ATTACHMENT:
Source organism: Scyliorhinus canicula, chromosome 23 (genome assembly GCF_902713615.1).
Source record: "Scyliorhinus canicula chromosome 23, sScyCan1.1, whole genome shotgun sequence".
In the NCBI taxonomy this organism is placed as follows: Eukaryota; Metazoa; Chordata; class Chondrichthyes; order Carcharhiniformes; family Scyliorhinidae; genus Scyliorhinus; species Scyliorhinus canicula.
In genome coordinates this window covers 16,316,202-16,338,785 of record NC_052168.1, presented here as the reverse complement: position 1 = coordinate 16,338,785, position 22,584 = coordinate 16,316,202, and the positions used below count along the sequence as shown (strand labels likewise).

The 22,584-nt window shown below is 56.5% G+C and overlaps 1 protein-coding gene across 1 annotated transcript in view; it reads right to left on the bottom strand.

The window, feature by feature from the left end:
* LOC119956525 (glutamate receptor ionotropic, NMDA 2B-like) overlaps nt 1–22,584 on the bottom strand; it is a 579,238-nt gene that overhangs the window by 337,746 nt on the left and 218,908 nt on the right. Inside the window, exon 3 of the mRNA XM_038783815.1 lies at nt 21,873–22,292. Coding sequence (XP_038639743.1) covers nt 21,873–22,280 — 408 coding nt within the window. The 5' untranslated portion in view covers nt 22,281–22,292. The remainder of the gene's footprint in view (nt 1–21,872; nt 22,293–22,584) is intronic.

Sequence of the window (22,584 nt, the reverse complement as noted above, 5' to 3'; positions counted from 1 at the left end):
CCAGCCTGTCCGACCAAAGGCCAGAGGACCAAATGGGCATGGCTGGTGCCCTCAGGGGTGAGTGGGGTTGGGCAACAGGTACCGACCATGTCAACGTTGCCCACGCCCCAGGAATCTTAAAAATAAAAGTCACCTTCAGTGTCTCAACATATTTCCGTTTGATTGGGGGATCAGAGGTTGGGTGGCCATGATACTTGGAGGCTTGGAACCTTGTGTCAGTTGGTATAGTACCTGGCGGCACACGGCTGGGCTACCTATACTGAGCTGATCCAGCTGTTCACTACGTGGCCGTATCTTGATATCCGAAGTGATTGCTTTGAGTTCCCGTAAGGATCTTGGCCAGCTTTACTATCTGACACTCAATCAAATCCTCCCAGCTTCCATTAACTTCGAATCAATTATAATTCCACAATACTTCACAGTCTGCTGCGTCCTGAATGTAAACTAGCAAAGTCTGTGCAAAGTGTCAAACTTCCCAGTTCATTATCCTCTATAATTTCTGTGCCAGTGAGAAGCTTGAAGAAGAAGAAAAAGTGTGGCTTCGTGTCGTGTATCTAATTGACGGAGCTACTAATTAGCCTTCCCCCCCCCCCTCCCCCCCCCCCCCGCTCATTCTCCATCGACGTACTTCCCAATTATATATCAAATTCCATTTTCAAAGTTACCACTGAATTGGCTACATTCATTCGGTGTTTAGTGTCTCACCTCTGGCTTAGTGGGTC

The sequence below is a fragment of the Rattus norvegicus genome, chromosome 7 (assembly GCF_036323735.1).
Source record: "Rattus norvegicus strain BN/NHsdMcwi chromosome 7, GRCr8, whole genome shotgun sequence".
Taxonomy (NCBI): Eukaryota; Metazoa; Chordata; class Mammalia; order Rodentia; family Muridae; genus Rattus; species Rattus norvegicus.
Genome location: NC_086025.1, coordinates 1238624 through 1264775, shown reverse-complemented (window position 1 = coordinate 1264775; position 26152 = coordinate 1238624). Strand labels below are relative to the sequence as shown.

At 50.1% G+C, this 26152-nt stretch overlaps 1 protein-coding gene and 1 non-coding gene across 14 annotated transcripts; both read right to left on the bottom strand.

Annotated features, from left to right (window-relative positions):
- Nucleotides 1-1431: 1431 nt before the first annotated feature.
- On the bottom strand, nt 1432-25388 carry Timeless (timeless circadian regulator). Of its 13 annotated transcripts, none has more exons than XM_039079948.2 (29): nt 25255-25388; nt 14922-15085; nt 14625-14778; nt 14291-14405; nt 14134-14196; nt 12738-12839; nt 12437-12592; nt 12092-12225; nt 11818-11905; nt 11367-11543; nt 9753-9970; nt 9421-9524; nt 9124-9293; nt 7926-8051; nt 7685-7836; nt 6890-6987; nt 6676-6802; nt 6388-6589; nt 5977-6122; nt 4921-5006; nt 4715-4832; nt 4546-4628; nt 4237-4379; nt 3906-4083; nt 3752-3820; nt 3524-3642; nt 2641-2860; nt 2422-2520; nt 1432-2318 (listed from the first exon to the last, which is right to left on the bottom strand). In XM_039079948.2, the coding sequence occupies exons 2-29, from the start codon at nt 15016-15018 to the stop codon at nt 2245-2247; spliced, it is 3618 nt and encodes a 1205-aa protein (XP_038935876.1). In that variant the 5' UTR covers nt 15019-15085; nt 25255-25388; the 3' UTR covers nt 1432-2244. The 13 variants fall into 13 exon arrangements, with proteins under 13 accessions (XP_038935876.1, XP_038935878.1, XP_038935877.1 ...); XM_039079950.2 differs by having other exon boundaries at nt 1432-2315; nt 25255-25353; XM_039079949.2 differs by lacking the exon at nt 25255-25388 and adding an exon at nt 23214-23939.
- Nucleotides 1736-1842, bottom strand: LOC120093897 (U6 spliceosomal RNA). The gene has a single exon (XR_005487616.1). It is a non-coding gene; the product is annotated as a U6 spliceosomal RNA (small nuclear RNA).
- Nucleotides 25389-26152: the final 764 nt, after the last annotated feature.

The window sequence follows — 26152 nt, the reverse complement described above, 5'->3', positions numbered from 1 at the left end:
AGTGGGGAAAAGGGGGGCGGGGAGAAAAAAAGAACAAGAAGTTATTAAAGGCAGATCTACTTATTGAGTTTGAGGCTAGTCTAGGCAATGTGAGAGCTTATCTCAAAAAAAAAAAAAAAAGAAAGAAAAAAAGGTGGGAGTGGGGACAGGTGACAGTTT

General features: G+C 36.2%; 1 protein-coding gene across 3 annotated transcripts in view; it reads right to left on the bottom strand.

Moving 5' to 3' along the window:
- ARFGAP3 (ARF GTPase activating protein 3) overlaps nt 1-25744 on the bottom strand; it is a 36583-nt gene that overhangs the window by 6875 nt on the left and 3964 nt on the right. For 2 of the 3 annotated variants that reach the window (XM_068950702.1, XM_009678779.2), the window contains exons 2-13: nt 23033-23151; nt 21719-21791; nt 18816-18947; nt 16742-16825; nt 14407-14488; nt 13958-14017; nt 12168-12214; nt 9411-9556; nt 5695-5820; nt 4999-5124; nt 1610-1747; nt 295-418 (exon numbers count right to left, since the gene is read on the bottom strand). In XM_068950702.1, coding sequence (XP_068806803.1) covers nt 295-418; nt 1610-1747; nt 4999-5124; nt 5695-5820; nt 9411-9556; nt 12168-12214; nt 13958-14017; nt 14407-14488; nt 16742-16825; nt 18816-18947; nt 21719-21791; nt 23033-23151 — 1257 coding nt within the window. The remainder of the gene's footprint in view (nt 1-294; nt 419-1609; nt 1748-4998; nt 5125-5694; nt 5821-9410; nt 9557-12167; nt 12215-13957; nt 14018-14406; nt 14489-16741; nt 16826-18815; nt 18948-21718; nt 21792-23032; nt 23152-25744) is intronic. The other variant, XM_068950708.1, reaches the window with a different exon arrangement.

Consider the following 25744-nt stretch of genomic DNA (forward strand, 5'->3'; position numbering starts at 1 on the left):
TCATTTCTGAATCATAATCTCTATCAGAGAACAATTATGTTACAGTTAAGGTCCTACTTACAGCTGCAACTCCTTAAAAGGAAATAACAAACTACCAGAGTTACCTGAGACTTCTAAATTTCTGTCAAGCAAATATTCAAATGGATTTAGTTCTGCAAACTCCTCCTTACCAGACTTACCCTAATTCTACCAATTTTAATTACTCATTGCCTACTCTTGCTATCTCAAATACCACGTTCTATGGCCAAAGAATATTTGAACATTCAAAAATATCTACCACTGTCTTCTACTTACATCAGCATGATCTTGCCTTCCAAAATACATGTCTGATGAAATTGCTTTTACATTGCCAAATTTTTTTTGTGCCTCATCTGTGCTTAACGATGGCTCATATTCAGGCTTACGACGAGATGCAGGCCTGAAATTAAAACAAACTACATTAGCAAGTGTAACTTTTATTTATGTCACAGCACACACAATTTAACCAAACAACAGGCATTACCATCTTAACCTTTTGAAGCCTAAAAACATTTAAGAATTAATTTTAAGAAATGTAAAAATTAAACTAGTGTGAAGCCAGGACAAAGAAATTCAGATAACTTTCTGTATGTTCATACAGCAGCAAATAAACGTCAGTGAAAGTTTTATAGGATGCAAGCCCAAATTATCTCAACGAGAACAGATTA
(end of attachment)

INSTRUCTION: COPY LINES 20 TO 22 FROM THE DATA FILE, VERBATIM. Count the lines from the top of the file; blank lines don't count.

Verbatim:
The window sequence follows — 26152 nt, the reverse complement described above, 5'->3', positions numbered from 1 at the left end:
AGTGGGGAAAAGGGGGGCGGGGAGAAAAAAAGAACAAGAAGTTATTAAAGGCAGATCTACTTATTGAGTTTGAGGCTAGTCTAGGCAATGTGAGAGCTTATCTCAAAAAAAAAAAAAAAAGAAAGAAAAAAAGGTGGGAGTGGGGACAGGTGACAGTTT

General features: G+C 36.2%; 1 protein-coding gene across 3 annotated transcripts in view; it reads right to left on the bottom strand.